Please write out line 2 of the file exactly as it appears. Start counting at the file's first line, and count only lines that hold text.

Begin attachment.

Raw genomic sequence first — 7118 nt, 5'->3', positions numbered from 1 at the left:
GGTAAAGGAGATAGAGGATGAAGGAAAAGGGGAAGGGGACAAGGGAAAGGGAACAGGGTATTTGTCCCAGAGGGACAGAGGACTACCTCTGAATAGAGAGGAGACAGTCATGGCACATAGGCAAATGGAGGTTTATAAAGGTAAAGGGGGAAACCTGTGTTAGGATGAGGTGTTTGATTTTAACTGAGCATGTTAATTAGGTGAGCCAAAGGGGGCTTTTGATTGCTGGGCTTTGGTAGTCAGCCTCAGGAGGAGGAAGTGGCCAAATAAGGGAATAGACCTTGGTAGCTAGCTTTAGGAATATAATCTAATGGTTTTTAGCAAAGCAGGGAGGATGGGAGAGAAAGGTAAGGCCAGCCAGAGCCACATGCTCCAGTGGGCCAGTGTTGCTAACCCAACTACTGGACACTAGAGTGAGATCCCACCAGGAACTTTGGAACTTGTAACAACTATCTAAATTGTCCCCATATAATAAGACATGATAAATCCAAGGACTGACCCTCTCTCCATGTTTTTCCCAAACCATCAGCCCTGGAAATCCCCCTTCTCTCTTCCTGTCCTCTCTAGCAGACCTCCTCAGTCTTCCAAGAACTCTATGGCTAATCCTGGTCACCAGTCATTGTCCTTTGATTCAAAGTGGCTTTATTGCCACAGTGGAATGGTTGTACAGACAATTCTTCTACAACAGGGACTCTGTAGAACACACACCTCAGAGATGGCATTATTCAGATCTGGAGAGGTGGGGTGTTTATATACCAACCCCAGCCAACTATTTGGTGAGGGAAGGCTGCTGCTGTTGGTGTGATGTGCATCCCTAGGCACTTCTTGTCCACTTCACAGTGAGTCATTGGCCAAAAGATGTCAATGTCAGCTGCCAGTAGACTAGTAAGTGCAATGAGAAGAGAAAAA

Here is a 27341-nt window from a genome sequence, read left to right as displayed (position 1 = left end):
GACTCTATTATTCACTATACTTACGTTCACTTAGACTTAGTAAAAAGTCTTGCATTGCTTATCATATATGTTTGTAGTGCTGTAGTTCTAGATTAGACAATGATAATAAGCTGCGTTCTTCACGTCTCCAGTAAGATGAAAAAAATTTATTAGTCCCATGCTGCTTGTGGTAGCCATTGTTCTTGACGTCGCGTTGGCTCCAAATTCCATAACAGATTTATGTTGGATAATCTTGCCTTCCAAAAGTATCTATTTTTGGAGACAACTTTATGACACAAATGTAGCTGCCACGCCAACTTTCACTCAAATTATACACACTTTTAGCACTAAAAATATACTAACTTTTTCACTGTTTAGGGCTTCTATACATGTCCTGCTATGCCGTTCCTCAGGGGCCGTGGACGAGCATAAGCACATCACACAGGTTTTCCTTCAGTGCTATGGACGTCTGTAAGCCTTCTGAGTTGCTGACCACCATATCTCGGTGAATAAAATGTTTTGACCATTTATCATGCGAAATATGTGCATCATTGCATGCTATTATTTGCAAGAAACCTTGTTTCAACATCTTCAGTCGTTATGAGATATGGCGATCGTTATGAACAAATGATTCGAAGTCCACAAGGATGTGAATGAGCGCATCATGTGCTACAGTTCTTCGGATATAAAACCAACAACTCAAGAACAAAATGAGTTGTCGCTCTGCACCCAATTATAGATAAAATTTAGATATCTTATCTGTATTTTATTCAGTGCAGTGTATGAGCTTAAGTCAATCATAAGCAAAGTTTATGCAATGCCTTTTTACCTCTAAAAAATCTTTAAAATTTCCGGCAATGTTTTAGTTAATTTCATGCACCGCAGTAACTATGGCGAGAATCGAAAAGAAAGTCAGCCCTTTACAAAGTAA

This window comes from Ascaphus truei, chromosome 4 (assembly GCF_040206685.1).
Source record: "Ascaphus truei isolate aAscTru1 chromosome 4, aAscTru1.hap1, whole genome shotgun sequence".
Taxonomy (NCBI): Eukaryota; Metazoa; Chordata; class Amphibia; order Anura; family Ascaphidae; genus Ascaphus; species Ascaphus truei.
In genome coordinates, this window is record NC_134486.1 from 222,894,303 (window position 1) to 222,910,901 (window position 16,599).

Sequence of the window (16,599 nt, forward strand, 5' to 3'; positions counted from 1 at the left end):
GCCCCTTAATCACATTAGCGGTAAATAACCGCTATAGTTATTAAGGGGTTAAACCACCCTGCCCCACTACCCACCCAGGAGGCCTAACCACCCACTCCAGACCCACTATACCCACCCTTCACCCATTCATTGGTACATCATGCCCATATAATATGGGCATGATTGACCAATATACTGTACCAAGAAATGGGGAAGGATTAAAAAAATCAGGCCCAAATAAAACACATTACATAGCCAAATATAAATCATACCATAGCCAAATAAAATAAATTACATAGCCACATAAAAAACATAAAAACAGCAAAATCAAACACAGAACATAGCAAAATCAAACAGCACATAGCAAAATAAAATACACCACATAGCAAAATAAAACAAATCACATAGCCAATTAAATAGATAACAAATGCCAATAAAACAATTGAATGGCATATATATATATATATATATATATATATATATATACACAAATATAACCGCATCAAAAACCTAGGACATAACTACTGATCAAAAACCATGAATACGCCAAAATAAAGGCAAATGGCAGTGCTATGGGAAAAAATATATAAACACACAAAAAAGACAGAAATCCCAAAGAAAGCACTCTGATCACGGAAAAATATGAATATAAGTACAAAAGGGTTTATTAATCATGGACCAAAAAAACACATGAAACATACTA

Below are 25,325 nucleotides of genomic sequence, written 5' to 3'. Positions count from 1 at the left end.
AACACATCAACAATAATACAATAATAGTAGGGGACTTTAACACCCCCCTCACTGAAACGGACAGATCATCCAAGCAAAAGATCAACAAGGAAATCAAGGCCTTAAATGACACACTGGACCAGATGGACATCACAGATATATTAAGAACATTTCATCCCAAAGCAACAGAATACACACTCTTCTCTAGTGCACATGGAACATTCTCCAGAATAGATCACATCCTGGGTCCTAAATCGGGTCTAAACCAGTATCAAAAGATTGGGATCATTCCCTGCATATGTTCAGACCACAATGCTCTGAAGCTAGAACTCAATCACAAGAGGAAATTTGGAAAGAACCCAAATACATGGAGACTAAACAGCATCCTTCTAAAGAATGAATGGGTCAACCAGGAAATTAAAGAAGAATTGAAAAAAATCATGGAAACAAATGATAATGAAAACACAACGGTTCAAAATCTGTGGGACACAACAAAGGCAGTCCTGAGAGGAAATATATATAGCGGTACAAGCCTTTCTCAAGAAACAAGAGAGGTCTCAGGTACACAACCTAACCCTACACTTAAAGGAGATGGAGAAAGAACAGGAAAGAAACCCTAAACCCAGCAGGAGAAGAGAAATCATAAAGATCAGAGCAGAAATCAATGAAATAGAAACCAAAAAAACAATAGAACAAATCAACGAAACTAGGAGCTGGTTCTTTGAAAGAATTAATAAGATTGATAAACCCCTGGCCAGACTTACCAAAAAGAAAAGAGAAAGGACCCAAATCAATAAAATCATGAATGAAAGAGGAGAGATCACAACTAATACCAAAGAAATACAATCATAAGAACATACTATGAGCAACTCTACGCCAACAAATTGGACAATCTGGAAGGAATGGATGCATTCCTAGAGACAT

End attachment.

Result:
GGTAAAGGAGATAGAGGATGAAGGAAAAGGGGAAGGGGACAAGGGAAAGGGAACAGGGTATTTGTCCCAGAGGGACAGAGGACTACCTCTGAATAGAGAGGAGACAGTCATGGCACATAGGCAAATGGAGGTTTATAAAGGTAAAGGGGGAAACCTGTGTTAGGATGAGGTGTTTGATTTTAACTGAGCATGTTAATTAGGTGAGCCAAAGGGGGCTTTTGATTGCTGGGCTTTGGTAGTCAGCCTCAGGAGGAGGAAGTGGCCAAATAAGGGAATAGACCTTGGTAGCTAGCTTTAGGAATATAATCTAATGGTTTTTAGCAAAGCAGGGAGGATGGGAGAGAAAGGTAAGGCCAGCCAGAGCCACATGCTCCAGTGGGCCAGTGTTGCTAACCCAACTACTGGACACTAGAGTGAGATCCCACCAGGAACTTTGGAACTTGTAACAACTATCTAAATTGTCCCCATATAATAAGACATGATAAATCCAAGGACTGACCCTCTCTCCATGTTTTTCCCAAACCATCAGCCCTGGAAATCCCCCTTCTCTCTTCCTGTCCTCTCTAGCAGACCTCCTCAGTCTTCCAAGAACTCTATGGCTAATCCTGGTCACCAGTCATTGTCCTTTGATTCAAAGTGGCTTTATTGCCACAGTGGAATGGTTGTACAGACAATTCTTCTACAACAGGGACTCTGTAGAACACACACCTCAGAGATGGCATTATTCAGATCTGGAGAGGTGGGGTGTTTATATACCAACCCCAGCCAACTATTTGGTGAGGGAAGGCTGCTGCTGTTGGTGTGATGTGCATCCCTAGGCACTTCTTGTCCACTTCACAGTGAGTCATTGGCCAAAAGATGTCAATGTCAGCTGCCAGTAGACTAGTAAGTGCAATGAGAAGAGAAAAA